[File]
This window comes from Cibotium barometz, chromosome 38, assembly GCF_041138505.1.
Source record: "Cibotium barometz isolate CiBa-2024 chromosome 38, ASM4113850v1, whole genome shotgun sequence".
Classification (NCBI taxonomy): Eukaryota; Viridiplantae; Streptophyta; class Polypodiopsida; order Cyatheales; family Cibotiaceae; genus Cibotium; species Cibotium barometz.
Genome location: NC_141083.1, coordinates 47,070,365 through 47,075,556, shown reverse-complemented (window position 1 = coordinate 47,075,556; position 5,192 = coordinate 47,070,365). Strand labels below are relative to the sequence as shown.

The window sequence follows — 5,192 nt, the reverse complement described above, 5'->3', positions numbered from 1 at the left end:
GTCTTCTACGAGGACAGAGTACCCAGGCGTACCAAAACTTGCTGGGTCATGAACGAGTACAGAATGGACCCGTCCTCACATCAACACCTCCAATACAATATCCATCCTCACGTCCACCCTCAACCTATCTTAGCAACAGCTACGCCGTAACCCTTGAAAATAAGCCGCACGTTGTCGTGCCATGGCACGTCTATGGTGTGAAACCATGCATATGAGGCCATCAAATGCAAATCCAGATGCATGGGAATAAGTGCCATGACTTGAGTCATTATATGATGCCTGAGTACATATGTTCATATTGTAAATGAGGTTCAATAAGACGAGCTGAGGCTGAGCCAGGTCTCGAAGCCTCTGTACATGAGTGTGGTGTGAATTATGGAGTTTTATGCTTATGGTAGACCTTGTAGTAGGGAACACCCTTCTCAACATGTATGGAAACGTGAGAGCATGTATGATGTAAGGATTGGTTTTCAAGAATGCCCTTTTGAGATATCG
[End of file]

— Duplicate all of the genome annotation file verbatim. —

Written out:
This window comes from Cibotium barometz, chromosome 38, assembly GCF_041138505.1.
Source record: "Cibotium barometz isolate CiBa-2024 chromosome 38, ASM4113850v1, whole genome shotgun sequence".
Classification (NCBI taxonomy): Eukaryota; Viridiplantae; Streptophyta; class Polypodiopsida; order Cyatheales; family Cibotiaceae; genus Cibotium; species Cibotium barometz.
Genome location: NC_141083.1, coordinates 47,070,365 through 47,075,556, shown reverse-complemented (window position 1 = coordinate 47,075,556; position 5,192 = coordinate 47,070,365). Strand labels below are relative to the sequence as shown.

The window sequence follows — 5,192 nt, the reverse complement described above, 5'->3', positions numbered from 1 at the left end:
GTCTTCTACGAGGACAGAGTACCCAGGCGTACCAAAACTTGCTGGGTCATGAACGAGTACAGAATGGACCCGTCCTCACATCAACACCTCCAATACAATATCCATCCTCACGTCCACCCTCAACCTATCTTAGCAACAGCTACGCCGTAACCCTTGAAAATAAGCCGCACGTTGTCGTGCCATGGCACGTCTATGGTGTGAAACCATGCATATGAGGCCATCAAATGCAAATCCAGATGCATGGGAATAAGTGCCATGACTTGAGTCATTATATGATGCCTGAGTACATATGTTCATATTGTAAATGAGGTTCAATAAGACGAGCTGAGGCTGAGCCAGGTCTCGAAGCCTCTGTACATGAGTGTGGTGTGAATTATGGAGTTTTATGCTTATGGTAGACCTTGTAGTAGGGAACACCCTTCTCAACATGTATGGAAACGTGAGAGCATGTATGATGTAAGGATTGGTTTTCAAGAATGCCCTTTTGAGATATCG